Maybe it was our Premier.

http://www.cbc.ca/news/canada/british-columbia/christy-clark-admits-she-shouldn-t-have-run-red-light-1.1338794

starcanuck64
2015-Jul-27, 08:58 PM
Yes. It's a chronic, and worsening problem, in the area in which I live. Taxi drivers are, especially, notorious for running red lights, to the point where I tell my students (I'm teaching at an academic summer camp at Yale) not to try to cross, in a crosswalk, with the "walk" light on, if there's a cab approaching. (as a second, related data point, my daughter took a cab from our house to the train station. She was terrified, and this is a young woman who lives in NYC and takes cabs there often)

In the mid 90s in Vancouver I was walking through a crosswalk with the light and ended up on the hood of a cab that had whipped around the corner without stopping. The driver didn't even noticed at first and accelerated quite a bit before realizing he had a +200 lb. hood ornament. He then slammed on the breaks which shot me off the cab onto the street where luckily I ended up on my feet and began the fastest run of my life. This happened right in front of a busy transit station with dozens of people watching.

When crossing the street now I always wait until all cars are stopped and try to make eye contact to make sure drivers actually do see me.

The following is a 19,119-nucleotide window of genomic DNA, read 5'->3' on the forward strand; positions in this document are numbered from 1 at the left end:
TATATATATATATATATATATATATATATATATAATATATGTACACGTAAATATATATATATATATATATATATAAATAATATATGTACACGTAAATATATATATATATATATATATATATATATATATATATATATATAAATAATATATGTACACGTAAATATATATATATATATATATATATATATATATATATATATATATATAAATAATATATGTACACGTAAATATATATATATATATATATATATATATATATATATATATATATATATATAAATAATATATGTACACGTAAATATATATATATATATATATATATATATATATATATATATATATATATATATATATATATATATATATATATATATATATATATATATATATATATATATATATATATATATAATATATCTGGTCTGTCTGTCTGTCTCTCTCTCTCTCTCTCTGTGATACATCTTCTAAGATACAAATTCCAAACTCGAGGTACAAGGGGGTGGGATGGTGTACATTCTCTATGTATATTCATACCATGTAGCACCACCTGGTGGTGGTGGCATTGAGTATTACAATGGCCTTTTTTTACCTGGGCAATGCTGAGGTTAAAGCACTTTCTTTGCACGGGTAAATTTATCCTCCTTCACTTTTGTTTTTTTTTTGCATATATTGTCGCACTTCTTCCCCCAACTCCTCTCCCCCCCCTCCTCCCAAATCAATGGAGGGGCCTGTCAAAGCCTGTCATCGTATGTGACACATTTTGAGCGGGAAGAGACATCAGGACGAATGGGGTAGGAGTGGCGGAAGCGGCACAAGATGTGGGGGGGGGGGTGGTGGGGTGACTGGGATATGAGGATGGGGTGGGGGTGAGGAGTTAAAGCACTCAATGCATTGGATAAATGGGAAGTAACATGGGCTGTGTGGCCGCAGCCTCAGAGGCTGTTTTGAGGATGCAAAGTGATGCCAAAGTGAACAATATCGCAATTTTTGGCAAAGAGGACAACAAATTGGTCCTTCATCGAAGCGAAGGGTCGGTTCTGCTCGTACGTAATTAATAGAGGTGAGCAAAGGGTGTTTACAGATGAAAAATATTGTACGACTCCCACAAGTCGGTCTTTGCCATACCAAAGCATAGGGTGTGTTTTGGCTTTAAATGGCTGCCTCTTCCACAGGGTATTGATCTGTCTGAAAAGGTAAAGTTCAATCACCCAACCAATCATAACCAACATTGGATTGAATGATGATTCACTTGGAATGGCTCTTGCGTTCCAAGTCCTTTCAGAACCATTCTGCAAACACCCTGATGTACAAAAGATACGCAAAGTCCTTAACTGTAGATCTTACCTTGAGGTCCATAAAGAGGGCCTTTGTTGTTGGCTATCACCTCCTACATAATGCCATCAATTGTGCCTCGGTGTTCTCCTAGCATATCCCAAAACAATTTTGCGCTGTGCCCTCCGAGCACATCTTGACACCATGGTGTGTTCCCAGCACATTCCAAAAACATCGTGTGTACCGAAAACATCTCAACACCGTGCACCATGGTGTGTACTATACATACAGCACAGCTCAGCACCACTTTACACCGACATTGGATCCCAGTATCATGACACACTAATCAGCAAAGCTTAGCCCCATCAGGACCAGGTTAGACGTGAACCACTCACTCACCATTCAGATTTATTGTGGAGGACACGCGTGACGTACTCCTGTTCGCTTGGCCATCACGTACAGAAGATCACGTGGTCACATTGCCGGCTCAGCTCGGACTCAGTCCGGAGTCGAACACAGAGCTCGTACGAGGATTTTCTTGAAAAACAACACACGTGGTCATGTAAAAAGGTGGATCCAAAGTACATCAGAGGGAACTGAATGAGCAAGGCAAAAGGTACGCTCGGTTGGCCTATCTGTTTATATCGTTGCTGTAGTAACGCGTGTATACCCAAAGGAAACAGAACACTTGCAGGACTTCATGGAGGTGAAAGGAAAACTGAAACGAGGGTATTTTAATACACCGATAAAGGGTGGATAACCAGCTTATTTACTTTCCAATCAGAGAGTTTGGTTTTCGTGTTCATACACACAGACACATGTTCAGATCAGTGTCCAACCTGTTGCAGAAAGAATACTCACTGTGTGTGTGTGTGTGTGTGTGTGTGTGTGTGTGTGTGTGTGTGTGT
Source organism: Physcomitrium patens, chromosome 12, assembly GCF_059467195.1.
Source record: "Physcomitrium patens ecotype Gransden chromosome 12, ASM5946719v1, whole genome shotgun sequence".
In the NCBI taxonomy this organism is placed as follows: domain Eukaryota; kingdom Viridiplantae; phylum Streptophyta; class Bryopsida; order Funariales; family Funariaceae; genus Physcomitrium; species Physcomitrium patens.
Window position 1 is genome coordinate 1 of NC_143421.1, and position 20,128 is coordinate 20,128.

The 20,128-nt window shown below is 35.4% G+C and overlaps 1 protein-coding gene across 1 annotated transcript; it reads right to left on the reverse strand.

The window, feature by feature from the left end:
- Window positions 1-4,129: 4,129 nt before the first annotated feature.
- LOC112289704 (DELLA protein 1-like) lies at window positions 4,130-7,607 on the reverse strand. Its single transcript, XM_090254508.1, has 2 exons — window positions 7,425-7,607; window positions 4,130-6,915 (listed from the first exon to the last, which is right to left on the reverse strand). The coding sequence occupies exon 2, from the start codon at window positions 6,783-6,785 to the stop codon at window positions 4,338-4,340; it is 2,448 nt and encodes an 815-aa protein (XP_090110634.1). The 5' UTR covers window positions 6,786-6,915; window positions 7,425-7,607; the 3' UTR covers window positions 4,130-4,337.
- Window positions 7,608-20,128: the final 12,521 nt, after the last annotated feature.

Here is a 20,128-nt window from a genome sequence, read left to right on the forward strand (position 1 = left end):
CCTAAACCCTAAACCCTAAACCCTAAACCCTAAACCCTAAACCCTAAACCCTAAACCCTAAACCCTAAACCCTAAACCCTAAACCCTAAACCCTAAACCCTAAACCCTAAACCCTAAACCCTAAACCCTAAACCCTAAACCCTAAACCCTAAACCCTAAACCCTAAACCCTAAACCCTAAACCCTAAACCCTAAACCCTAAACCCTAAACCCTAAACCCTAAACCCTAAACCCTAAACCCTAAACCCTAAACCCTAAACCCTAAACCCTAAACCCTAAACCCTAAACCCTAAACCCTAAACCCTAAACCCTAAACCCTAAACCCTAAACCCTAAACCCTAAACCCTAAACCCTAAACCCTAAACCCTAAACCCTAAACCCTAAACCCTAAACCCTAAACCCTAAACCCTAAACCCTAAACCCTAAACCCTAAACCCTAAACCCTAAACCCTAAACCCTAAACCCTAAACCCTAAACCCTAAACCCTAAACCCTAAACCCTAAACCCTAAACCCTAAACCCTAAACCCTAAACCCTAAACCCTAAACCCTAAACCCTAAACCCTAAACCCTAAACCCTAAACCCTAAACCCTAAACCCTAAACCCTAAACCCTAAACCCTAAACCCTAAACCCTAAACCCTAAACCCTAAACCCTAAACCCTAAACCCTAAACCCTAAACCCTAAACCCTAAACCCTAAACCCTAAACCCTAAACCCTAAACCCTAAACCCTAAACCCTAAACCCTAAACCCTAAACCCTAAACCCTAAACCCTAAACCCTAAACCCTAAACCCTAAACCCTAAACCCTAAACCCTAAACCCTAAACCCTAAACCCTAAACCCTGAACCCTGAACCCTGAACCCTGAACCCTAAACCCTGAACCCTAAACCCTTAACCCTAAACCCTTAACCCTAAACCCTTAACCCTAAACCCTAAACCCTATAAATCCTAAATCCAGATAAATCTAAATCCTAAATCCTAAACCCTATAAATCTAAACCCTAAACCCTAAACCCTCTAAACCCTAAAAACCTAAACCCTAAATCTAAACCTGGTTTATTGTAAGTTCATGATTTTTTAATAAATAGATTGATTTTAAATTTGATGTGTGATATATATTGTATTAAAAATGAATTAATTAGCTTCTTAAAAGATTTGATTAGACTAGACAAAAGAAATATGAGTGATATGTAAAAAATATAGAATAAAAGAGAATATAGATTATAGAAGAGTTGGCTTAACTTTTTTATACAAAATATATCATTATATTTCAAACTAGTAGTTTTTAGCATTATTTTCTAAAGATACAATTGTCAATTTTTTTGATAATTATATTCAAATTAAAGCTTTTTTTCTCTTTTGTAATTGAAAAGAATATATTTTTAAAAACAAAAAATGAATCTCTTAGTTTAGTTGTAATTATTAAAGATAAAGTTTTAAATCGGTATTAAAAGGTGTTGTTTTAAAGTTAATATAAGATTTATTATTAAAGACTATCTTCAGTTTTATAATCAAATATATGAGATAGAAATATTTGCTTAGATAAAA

banquo's_bumble_puppy
2015-Jul-27, 09:56 PM
Hopefully that didn't happen somewhere like Quinpool and Robie. (my mothers favourite corner in Halifax.)

I come from a town that has only4 traffic lights all on same street.

Windsor and North...she very easily could have died. Funny, I found a penny shortly afterward...I think it rightfully was hers. She was just a child...maybe 22.

wd40
2015-Jul-27, 10:54 PM
Was there a few years ago a case of youths deliberately sabotaging the lights at an intersection to all show green that resulted in a fatal collision, and they were charged with 1st degree murder and only just escaped execution?

Gillianren
2015-Jul-27, 11:30 PM
I don't know--was there? You could maybe do the research yourself.

pzkpfw
2015-Jul-28, 01:00 AM
Was there a few years ago a case of youths deliberately sabotaging the lights at an intersection to all show green that resulted in a fatal collision, and they were charged with 1st degree murder and only just escaped execution?

That sounds like a myth - they'd have to have some in-depth knowledge of how the control systems worked, or enough time to jury rig manual controls (i.e. wire-up the greens directly).

I'd be happy to be proven wrong (but not happy at the results).

DonM435
2015-Jul-28, 02:43 PM
Some guy on a programming board said he was designing a traffic light system. I advised him to build in a fail-safe routine to never allow greens perpendicular to one another at any intersection: any anomaly, make 'em all red. But they probably thought of that long ago.

SeanF
2015-Jul-28, 04:13 PM
Was there a few years ago a case of youths deliberately sabotaging the lights at an intersection to all show green that resulted in a fatal collision, and they were charged with 1st degree murder and only just escaped execution?